Safari gets a tune-up

 

Apple has issued an update for the Windows version of its Safari web browser..

In addition to minor stability fixes, the update addresses four security vulnerabilities in the browser that range in severity from information disclosure to the ability to remotely execute malicious code.

The company is advising all Windows users to install the update, which can be obtained through Apple's software update service or by visiting the company's download site. The update does not affect Mac users.

The most notable of the four security fixes is the so-called 'carpet bomb' condition disclosed by Microsoft earlier this month. That flaw could potentially allow malware that is within a web site designated by Internet Explorer as a trusted site to run without iser input.

Apple said that it solved the problem by removing Safari's ability to automatically launch downloaded files. The company also added an option to the browser's preferences to require user authorization before starting any download.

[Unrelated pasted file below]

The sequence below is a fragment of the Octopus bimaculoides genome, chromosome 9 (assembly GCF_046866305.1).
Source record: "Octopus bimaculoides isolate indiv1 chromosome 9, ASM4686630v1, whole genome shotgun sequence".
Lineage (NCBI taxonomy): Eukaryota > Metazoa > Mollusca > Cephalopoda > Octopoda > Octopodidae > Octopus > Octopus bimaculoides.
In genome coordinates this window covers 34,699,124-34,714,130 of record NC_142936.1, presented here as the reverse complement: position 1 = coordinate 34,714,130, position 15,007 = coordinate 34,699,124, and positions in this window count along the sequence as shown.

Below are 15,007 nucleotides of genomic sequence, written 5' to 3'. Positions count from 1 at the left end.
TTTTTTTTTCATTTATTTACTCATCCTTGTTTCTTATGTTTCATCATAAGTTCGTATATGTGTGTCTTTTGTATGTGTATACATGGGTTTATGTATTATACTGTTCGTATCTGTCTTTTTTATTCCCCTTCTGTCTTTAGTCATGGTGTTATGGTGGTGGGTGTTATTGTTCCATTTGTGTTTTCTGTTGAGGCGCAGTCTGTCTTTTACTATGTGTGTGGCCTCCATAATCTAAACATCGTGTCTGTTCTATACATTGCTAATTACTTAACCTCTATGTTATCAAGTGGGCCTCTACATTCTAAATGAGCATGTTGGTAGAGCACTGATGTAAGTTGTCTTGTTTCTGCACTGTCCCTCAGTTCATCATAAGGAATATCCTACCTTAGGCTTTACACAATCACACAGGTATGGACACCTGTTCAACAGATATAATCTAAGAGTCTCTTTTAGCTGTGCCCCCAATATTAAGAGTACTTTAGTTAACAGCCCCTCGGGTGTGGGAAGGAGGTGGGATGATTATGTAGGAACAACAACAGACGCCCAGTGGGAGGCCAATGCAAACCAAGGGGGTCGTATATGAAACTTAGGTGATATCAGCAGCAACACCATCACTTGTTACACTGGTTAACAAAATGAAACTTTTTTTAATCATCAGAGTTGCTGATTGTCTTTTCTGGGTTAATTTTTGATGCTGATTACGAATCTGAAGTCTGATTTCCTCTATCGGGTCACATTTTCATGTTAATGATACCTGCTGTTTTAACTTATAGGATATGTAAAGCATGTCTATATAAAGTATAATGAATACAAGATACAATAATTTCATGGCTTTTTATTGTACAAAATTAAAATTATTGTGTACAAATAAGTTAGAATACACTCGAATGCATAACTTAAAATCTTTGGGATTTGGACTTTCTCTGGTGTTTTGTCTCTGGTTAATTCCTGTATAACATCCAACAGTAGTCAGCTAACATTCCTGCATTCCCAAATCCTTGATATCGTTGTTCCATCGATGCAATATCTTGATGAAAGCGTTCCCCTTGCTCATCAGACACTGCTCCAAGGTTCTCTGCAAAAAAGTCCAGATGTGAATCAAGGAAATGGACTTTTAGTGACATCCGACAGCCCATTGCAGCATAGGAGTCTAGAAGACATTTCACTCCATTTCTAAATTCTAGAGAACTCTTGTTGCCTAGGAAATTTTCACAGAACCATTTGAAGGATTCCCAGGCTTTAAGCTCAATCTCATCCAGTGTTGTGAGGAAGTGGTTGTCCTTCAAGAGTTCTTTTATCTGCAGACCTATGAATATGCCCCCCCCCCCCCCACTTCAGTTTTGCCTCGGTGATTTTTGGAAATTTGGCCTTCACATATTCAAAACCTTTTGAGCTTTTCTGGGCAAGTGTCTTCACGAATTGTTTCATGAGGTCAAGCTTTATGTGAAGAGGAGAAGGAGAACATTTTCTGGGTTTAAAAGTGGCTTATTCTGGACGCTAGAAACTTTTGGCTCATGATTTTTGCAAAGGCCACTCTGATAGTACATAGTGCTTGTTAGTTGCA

The download prompt was also part of another fix. Apple used the feature to address a flaw in which files saved directly to the Windows desktop could be automatically launched and potentially used to infect users.

The update changes the default download location to a special folder, rather than directly to the Windows desktop.

Other fixes include a patch for a remote code execution vulnerability in Javascript handling, as well as a vulnerability in which a specially crafted .bmp or .gif could be used to retrieve memory contents and possibly obtain sensitive user data.

Copyright ©v3.co.uk


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